CEES affiliate leads students in environmental debate

“Many people say they have a professional calling. Mine is debate.”

Justin Green

Justin Green, assistant professor in the Department of Communications and Wake Debate coach, has been engaged in public debate for 28 years; for the past three years, Green has provided local high school and college students the opportunity to engage in competitive, academic debate on topical environmental issues.

On March 11, Green teamed up with the Piedmont Environmental Alliance (PEA) to host the annual Piedmont Environmental Debate Tournament at Wake Forest University. During this event, over 70 high school students from five Triad high schools debated whether municipalities should convert more wastewater for drinking purposes. To prepare students, PEA and Green worked with students to conduct research and hone their public speaking and argumentation skills.

“At the high school level, I feel that debating and speaking about these real-world environmental issues is very important. It forces them into questioning their environmental footprint and the social and economic costs associated with that,” Green said.

Wake Debate at the Piedmont Environmental Alliance’s Earth Day Fair. Photo courtesy of the Wake Forest Facebook page.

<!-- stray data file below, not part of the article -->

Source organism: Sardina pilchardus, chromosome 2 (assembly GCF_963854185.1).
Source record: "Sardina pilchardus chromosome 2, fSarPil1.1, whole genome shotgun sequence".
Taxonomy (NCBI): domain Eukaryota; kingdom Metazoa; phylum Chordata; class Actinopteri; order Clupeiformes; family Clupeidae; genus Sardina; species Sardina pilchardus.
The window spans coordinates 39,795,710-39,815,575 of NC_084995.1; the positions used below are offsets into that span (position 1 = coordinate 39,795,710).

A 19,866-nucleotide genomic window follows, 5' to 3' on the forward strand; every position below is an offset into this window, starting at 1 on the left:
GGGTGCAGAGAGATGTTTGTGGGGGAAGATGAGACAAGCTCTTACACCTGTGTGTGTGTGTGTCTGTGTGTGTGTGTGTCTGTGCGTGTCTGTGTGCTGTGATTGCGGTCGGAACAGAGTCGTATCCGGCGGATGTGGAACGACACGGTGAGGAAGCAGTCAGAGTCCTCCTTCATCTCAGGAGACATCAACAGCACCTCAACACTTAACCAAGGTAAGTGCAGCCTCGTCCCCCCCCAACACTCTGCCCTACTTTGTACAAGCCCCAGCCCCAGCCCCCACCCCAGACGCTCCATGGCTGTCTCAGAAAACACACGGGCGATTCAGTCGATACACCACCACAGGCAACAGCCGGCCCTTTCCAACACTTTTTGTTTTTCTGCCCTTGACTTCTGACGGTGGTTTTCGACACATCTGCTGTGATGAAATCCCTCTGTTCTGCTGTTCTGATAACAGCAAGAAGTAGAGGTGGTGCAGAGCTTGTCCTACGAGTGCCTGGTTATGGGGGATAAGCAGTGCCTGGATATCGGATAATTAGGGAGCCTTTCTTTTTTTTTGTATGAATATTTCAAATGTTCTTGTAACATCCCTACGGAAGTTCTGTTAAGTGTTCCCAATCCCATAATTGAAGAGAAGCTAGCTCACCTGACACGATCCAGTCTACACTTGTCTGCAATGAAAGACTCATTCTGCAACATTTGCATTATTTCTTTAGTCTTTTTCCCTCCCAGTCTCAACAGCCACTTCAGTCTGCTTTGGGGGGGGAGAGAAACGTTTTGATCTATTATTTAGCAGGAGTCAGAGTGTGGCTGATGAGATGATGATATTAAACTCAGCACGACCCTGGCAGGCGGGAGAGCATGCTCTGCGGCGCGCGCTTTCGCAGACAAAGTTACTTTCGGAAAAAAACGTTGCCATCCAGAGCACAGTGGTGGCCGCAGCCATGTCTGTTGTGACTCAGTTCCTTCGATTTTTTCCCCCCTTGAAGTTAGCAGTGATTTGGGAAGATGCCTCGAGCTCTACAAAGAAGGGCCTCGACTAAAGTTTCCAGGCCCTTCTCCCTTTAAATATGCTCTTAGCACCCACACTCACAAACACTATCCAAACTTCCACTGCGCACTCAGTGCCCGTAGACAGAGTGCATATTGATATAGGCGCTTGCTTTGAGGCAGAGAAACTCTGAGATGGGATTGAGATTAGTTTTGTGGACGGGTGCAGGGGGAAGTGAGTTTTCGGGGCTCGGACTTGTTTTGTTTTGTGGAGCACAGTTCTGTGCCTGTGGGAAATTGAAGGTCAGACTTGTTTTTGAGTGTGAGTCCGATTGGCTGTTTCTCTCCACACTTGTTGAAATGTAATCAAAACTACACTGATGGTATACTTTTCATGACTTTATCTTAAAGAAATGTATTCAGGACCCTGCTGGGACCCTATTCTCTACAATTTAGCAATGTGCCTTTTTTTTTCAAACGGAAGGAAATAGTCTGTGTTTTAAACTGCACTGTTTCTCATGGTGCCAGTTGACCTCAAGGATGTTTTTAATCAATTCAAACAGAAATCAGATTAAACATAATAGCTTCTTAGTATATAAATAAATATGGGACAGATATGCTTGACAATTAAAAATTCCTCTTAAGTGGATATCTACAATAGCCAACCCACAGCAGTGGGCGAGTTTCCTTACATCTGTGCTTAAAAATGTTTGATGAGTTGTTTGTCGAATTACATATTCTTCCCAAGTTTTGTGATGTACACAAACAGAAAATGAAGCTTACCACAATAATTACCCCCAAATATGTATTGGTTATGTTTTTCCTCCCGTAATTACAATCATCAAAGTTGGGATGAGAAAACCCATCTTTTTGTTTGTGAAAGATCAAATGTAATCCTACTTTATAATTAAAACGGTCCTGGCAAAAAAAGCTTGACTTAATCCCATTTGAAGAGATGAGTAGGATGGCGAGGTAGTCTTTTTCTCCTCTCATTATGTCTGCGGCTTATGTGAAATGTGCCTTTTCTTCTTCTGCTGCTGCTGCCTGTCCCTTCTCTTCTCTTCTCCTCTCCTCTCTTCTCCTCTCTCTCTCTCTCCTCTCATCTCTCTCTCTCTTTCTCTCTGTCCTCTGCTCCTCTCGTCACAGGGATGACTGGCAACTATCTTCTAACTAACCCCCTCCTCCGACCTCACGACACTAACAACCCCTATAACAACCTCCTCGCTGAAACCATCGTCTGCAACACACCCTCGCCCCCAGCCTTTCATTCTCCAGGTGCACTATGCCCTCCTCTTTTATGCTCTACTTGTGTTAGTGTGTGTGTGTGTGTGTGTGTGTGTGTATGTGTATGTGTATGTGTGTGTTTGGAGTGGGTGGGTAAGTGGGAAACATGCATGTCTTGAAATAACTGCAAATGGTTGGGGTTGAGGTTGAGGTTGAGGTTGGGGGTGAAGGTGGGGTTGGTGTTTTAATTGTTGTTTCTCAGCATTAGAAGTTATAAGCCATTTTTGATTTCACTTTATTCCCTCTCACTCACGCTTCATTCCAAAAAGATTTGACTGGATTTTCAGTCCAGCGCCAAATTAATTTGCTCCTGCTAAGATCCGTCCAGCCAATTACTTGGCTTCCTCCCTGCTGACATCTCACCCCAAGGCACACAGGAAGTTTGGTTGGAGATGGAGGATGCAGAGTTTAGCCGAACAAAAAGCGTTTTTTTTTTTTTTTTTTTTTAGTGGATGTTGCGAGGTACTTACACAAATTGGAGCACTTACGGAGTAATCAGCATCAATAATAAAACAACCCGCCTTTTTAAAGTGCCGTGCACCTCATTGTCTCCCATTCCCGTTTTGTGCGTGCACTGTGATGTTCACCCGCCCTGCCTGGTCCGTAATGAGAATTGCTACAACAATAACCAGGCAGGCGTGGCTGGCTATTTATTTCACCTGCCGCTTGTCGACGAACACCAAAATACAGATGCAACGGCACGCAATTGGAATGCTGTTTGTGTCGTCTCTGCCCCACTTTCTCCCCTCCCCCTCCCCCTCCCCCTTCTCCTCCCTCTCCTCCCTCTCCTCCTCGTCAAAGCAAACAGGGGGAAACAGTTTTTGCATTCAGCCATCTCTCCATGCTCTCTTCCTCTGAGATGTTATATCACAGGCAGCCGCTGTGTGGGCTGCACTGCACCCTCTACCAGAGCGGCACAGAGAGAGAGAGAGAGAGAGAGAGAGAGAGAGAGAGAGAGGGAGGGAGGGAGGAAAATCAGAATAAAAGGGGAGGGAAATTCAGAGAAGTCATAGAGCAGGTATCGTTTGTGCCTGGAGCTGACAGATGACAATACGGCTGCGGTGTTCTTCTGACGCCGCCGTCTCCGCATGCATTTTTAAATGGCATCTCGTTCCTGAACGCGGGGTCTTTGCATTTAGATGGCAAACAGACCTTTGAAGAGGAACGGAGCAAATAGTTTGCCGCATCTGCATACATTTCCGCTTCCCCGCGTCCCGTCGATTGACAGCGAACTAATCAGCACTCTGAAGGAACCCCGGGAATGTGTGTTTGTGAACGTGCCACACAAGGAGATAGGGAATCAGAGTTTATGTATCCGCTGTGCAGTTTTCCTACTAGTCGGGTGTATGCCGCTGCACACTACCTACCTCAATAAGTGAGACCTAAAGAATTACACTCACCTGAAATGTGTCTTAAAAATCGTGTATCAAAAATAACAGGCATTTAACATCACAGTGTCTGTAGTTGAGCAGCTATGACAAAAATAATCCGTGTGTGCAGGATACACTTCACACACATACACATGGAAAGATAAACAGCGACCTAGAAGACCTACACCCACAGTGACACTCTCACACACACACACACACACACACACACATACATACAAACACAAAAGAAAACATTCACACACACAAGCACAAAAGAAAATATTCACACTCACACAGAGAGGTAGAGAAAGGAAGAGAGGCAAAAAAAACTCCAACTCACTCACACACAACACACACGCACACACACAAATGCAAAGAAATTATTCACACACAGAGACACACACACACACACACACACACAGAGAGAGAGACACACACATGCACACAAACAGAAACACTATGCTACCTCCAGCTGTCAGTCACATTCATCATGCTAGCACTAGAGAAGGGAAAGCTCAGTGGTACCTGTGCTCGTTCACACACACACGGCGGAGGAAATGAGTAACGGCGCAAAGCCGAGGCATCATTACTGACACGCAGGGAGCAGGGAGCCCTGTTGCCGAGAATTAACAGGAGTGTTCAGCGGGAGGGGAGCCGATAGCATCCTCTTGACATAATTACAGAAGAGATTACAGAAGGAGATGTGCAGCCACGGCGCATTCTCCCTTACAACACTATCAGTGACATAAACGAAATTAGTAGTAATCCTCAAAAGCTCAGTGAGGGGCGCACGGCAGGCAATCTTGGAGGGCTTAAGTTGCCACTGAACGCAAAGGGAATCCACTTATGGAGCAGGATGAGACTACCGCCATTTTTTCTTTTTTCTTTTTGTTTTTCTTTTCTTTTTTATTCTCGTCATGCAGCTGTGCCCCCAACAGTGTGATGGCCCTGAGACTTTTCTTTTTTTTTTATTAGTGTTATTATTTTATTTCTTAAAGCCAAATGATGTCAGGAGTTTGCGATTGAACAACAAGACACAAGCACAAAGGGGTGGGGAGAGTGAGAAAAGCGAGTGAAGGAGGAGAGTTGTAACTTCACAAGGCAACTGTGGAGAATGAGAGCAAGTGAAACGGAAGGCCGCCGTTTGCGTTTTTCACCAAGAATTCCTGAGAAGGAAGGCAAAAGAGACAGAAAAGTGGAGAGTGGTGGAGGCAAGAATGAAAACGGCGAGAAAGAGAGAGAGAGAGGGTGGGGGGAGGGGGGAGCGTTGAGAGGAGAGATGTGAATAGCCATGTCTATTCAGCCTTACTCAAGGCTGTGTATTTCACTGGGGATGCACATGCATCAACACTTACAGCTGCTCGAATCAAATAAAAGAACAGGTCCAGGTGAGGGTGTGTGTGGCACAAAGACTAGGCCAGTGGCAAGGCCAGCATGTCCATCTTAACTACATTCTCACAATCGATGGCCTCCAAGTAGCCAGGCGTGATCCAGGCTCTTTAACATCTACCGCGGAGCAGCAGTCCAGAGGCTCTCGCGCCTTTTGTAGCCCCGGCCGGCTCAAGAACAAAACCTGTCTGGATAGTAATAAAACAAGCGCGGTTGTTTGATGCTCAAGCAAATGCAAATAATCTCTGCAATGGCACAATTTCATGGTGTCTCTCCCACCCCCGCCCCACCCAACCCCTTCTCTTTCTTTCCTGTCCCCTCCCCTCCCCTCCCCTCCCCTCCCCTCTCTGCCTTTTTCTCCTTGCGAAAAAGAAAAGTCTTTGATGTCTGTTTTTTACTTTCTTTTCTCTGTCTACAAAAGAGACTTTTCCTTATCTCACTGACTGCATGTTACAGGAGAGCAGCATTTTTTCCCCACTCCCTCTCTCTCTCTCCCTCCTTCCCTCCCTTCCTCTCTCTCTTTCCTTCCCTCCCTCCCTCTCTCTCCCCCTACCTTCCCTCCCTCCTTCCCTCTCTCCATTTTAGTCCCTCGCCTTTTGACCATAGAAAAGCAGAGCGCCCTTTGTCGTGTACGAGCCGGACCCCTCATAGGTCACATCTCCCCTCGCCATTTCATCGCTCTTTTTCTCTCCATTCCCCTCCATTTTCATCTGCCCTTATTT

The two victorious high school debate teams then advanced to the county championship hosted during the Piedmont Environmental Alliance’s Earth Day Fair on April 22. The championship competition was judged by Winston-Salem Mayor Allen Joines and two local newscasters.

“These debates spurred classroom discussions on wastewater treatments and where we get our water from– all discussions that may not have happened in the classroom without the PEA Environmental Debate Tournament,” Green said.

The Wake Forest Debate Team, chaired by Green, engaged in public debates on the issues of fracking and water privatization during the PEA Earth Day Fair as well.

“The practice of speaking in front of large groups of people on a projecting microphone in front of complete strangers that ask very difficult questions is a great life skill practice to have,” Green said. “The goal is to promote better dialogue so that we can collectively make better decisions.

Judges are needed for next year’s Piedmont Environmental Debate Tournament. Those interested in making a difference in the lives of high school students are encouraged to contact Green, greenjm@wfu.edu, for more information and opportunities for involvement.